Women’s lives are being put at risk by having to book their own mammograms, as evidence suggests thousands are missing out on vital breast cancer screenings.
Before the pandemic, all women received mammogram appointments with the exact date and time.
But the NHS now recommends “open invitations”, which require women to call and book their own appointment.
A study is now showing the troubling impact of missing out on scheduled appointments, which the Breast Cancer Society now fears is a ‘major cause’ of the dramatic drop in women being screened.
The first major study on change in politics, conducted by Queen Mary University of London, along with NHS England, included nearly a quarter of a million women in London.
Before the pandemic, all women received mammogram appointments with the exact date and time
The study found that women were 14 percent more likely to have a mammogram if they had an appointment with the date and time, rather than an open invitation.
It is estimated that around 12,000 women in London have missed a breast exam due to open invitations – in just seven months.
The study didn’t look at the entire country, but around 100,000 women a year may miss a mammogram in England, based on its results.
Baroness Delyth Morgan, chief executive of Breast Cancer Now, said: “We are very concerned about the impact of open invitations on breast screening appointments.
We are concerned that this change could be a major reason behind the sharp drop in turnout.
In 2020-21, only 62 per cent of women in England invited breast screening, the lowest level ever.
Professor Gareth Evans, a breast cancer screening expert from the University of Manchester, said: ‘The open invitations policy should be changed again to recommend specific appointments for all women invited for mammograms.
Health psychology shows that if people are asked to come to an appointment at a certain time, they are more likely to be there.
If they have to book their own appointment, there is a high chance they won’t get around to it.
“This is why attendance rates are so low.”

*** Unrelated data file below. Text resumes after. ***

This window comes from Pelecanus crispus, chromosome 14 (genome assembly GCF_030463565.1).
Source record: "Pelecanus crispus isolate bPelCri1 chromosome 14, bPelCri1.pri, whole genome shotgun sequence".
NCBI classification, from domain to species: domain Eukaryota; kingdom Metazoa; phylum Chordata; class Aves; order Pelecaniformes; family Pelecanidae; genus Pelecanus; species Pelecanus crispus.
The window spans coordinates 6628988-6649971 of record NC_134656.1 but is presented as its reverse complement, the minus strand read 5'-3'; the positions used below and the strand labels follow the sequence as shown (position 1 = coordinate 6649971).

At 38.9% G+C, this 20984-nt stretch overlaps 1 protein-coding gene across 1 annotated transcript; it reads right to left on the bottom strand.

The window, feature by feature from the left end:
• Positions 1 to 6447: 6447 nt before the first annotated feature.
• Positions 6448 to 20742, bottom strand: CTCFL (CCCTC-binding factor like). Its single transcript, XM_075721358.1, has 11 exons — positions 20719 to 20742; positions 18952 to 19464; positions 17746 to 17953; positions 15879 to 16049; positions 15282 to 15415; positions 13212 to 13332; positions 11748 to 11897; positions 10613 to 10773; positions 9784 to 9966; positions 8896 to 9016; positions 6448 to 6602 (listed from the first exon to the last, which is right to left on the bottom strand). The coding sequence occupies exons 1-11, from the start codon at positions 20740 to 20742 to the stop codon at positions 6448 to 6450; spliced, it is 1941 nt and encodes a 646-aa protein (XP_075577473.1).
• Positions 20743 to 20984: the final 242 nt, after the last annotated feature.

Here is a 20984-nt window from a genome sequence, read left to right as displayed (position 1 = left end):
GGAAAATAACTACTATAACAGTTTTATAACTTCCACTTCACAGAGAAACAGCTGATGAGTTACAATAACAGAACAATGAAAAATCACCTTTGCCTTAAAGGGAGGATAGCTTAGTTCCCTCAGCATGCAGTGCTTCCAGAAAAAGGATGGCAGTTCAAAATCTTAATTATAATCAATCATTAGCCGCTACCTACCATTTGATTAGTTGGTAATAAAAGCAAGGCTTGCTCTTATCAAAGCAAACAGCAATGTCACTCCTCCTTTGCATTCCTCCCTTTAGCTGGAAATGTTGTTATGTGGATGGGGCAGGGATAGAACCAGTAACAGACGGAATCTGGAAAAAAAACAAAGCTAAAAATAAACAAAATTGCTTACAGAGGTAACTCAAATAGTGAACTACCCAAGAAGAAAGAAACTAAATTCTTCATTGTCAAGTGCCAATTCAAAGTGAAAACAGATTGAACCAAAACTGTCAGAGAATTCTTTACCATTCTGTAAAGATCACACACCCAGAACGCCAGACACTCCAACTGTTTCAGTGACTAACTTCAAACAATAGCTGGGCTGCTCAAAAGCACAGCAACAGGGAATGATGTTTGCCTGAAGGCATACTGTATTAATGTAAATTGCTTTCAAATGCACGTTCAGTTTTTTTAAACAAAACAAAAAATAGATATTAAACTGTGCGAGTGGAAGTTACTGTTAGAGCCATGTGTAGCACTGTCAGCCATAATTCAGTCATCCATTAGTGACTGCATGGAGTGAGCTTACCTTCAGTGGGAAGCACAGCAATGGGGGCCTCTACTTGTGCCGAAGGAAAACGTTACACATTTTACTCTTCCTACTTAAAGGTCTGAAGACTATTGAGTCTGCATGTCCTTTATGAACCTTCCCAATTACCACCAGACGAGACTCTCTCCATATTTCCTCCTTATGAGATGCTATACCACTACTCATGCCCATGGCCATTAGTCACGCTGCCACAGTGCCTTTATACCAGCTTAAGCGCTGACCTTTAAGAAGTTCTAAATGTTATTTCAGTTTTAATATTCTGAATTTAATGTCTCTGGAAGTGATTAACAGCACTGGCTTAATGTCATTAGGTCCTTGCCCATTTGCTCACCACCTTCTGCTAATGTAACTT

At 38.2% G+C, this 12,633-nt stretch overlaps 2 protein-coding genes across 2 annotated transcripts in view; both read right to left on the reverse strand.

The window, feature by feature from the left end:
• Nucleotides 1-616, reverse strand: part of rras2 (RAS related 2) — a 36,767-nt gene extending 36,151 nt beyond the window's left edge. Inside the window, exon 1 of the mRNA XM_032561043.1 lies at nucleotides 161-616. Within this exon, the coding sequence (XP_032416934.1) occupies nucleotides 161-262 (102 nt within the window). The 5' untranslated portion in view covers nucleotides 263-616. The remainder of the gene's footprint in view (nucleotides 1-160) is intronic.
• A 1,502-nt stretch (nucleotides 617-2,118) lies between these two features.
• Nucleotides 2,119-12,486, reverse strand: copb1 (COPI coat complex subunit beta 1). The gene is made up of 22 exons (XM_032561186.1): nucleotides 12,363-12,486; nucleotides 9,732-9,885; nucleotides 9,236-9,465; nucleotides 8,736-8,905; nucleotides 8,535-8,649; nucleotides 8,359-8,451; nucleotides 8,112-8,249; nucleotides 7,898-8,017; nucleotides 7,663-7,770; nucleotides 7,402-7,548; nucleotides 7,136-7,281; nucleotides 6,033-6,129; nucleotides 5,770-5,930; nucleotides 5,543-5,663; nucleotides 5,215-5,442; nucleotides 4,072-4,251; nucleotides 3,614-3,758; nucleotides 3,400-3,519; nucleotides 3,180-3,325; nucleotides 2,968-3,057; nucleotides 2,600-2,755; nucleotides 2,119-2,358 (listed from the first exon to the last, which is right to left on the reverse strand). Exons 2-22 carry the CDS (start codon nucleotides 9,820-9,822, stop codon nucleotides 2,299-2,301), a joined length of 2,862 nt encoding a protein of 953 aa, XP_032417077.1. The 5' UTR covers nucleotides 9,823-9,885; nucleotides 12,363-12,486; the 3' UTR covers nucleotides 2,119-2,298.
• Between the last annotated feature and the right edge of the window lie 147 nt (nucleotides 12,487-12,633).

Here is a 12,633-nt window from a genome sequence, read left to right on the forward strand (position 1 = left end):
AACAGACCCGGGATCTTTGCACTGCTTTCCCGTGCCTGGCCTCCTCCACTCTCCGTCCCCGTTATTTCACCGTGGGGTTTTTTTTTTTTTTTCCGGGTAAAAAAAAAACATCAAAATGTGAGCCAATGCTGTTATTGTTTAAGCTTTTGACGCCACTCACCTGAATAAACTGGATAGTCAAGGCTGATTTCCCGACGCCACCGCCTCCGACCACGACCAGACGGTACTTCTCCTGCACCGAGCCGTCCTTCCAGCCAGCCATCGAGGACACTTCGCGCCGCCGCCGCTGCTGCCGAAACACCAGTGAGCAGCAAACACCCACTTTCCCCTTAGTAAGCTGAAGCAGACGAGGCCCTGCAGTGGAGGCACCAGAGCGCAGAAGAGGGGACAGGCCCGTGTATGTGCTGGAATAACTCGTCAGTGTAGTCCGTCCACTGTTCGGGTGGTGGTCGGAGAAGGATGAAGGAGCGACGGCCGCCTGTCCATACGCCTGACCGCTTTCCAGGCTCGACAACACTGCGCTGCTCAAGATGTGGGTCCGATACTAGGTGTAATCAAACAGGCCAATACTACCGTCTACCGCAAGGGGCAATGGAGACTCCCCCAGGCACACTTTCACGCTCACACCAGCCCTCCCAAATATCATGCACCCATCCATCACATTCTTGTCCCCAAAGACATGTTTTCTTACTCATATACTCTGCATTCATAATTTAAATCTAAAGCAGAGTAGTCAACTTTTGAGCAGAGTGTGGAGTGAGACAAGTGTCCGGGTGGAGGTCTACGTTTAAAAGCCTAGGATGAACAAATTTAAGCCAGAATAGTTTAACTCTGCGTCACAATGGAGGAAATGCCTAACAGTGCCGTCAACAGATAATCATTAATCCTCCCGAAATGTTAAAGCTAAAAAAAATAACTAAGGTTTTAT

1.19 million women had mammograms in 2020-2021, down from 2.12 million the year before, meaning nearly 1 million women had missed or delayed vital breast exams.
Charities have heard time and time again from women who couldn’t make it to make an appointment, or were told there were no appointments left, since open invitations started being recommended in September 2020.
The justification for the move was that women were more likely to attend an appointment they had booked themselves, make better use of limited NHS capacity, and get past the backlog faster.
But the NHS now recommends “open invitations”, which require women to call and book their own appointment. A study is now showing the alarming impact of missing out on scheduled appointments, which the Breast Cancer Society now fears is a ‘major cause’ of the dramatic drop in women getting screened.
But the new study of more than 240,000 women in London found that when open invitations were among those sent, only 53.1 percent of women showed up for mammograms.
This is compared to 60.6 percent of women who only got scheduled appointments.
The difference, which reached 1.1 million women aged 50-70 for screening in 2020-2021, suggests that around 100,000 women a year in England miss a mammogram.
More than 700 breast cancer cases may be missed across the country.
These accounts assume that about two-thirds of women in England receive open invitations, as in the study.
It is unclear how many women have already been sent invitations across the country, as each local screening unit can decide how closely to follow national recommendations.
Lead researcher on the study, Professor Stephen Duffy of the Wolfson Institute for Population Health, Queen Mary University of London, said: ‘NHS breast screening program staff have worked tirelessly to recover from the pandemic period.
We now have to think about how best to increase the number of women being screened, not just invite them.
“One possible solution is to go back to scheduled appointments.”
Overall, the study, which was published in the Journal of Medical Examination, notes that one in 20 women who don’t have a mammogram miss one because of open invitations.
It comes after Bedfordshire and Hertfordshire breast screening decided last year to switch from open invitations to scheduled appointments to increase the demand for mammograms.
NHS policy before the pandemic was for all women to receive a letter with a specific time slot for their breast exam appointment, and a second letter with a new time slot if they did not turn up.
The NHS said more women were being invited in for breast exams than before the pandemic, and that open appointments allowed women to “fit arrangements into busy schedules”.
A spokesperson said: ‘The NHS has also boosted capacity by offering evening and weekend sessions along with investing over £80m to boost capacity and the workforce, so we strongly encourage women to take an invitation to breast screening and use the online services to find their nearest scan. You have a unit.’
(tags to translate) Daily Mail